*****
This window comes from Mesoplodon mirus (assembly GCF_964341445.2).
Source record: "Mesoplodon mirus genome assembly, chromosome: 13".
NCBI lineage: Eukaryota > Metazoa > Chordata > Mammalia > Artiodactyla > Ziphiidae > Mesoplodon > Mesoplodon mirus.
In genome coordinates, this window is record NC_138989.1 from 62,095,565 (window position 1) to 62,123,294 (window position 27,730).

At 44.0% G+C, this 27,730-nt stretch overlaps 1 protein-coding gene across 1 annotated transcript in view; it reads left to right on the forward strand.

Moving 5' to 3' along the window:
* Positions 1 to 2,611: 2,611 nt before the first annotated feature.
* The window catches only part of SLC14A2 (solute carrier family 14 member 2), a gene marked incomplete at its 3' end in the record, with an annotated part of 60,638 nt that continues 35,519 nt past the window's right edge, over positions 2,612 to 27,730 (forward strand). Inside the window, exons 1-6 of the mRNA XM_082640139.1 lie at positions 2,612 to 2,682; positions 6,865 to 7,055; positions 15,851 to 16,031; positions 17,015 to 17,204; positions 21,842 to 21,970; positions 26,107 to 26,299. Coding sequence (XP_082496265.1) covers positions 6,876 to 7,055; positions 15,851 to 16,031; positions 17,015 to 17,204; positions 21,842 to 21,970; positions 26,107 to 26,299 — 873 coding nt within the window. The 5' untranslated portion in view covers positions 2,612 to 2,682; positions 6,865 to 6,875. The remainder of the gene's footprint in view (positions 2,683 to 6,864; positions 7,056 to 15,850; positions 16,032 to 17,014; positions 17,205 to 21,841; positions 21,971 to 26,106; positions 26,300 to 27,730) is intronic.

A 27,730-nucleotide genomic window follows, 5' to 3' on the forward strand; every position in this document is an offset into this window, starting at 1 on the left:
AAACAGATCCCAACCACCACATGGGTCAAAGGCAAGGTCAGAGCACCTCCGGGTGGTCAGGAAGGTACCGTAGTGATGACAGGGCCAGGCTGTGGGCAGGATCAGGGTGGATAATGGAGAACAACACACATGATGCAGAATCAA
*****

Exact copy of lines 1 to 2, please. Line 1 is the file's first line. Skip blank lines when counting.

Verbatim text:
This window comes from Mesoplodon mirus (assembly GCF_964341445.2).
Source record: "Mesoplodon mirus genome assembly, chromosome: 13".